Books That Are Loud and Proud

Pride! June isn’t Gay Tolerance Month, or Gay Awareness Month, or Gay History Month, or Gay Acceptance Month. It’s all about PRIDE in ourselves, in our partners, in our history, in our future, or maybe just in our new leather chaps.

YA literature hasn’t always reflected this sense of pride. Until the 1990s, nearly every book written about a gay teen was a typical problem novel. Each of these books features a teenager who fears s/he is gay; feels attracted to someone of the same sex; tries desperately to hide it; and then eventually accepts her/himself and comes out. Generally, life outside the closet is dangerous and scary, as parents, teachers, or peers may be angry or violent toward the teen.

For Pride Month, however, I encourage you to read outside of these scary coming-out stories. Yes, bullying, queer-bashing, and parents who just don’t understand are real problems today, as they have been throughout the twentieth century. But many teens today face far less of this than kids did even ten years ago. The generations before paved the way for today’s teens to not only feel pride in their queerness, but to show that pride, to celebrate it.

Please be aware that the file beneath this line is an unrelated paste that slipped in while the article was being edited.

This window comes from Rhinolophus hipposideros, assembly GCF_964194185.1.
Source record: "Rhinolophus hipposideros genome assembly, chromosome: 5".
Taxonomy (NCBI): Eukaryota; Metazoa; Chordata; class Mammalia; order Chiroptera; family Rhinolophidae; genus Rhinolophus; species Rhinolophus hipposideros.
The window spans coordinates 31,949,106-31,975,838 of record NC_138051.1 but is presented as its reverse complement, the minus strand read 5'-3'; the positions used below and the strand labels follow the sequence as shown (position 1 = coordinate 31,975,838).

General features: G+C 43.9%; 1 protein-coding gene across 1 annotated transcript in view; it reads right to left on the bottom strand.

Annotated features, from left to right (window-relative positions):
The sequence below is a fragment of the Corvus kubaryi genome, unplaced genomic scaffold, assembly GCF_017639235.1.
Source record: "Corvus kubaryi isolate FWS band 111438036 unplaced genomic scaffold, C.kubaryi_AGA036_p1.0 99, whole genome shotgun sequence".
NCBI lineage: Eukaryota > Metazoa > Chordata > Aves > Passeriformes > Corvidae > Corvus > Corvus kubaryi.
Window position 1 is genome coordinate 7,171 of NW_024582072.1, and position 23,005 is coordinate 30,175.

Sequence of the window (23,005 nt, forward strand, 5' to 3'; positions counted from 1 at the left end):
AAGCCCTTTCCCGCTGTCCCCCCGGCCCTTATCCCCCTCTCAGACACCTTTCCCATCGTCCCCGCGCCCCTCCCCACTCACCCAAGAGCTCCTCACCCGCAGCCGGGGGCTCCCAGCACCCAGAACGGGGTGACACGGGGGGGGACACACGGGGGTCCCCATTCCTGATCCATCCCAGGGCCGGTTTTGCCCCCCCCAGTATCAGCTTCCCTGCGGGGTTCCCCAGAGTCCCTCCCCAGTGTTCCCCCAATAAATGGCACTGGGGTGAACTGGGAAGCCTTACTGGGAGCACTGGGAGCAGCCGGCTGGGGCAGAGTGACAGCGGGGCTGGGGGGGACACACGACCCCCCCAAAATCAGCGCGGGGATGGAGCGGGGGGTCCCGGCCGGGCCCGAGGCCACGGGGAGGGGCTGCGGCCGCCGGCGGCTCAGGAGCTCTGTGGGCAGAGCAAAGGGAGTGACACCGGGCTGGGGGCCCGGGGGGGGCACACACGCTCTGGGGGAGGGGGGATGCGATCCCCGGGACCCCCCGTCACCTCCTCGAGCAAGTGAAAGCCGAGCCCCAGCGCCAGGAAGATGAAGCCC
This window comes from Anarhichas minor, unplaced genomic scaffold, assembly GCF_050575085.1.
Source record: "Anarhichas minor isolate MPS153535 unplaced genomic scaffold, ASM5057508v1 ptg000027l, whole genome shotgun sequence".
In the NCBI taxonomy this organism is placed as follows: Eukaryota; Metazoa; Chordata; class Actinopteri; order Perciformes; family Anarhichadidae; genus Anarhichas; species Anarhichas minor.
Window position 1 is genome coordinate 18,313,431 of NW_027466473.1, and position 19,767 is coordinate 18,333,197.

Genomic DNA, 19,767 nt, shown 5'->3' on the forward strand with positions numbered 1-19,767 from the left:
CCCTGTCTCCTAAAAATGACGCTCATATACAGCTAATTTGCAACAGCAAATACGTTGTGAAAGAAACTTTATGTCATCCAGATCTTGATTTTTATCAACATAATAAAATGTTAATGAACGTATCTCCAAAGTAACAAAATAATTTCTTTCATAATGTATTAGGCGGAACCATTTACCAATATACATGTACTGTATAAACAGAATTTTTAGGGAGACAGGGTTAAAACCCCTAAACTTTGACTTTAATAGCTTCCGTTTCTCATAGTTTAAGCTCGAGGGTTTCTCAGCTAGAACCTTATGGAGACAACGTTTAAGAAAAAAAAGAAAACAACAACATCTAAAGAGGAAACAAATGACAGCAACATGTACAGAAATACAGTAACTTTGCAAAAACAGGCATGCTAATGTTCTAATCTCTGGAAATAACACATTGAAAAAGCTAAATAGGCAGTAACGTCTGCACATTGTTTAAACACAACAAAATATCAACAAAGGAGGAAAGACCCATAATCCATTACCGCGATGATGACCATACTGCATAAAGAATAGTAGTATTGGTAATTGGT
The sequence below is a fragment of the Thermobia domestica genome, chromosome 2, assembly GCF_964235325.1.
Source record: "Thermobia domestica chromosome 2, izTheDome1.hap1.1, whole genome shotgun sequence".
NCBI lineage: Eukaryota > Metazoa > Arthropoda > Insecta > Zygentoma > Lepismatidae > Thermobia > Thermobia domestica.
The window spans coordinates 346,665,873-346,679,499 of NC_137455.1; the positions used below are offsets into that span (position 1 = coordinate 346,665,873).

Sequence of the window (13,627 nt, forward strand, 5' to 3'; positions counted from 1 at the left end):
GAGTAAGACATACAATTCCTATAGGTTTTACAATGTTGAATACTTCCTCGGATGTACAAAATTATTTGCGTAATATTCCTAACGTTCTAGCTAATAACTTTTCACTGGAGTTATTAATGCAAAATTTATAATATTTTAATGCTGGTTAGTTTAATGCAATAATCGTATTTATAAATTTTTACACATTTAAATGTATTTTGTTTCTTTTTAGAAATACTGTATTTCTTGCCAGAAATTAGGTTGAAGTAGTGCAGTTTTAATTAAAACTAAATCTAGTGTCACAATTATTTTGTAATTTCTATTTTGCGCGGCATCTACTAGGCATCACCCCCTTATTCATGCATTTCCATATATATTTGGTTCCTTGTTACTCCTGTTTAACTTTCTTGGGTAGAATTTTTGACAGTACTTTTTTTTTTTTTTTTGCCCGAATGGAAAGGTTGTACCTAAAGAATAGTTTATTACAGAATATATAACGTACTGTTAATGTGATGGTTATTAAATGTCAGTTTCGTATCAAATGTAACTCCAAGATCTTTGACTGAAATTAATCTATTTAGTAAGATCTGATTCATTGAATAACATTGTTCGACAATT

Fortunately, today we have some proud and passionate authors out there who are able to put this feeling in writing. Some of their characters are actually out and proud, while others are closeted due to their culture or era, but nonetheless demonstrate what it means to live a courageous queer life.

Candy Everybody Wants by Josh Kilmer-Purcell (2008) falls into a subgenre of queer YA that I call Big Gay Books: splashy, chaotic, happy, slangy novels narrated by protagonists who exemplify pride. Check out the silver cover and hot-pink lettering – this is one novel whose cover art is evocative of the content. Narrator Jayson is the kind of kid who writes scripts for a Dallas/Dynasty crossover (called Dallasty, naturally) and casts himself in the lead female role. He also finds himself in bizarre situations, like visiting his father’s house and being mistaken by guests as a new rent boy. A romp of a read.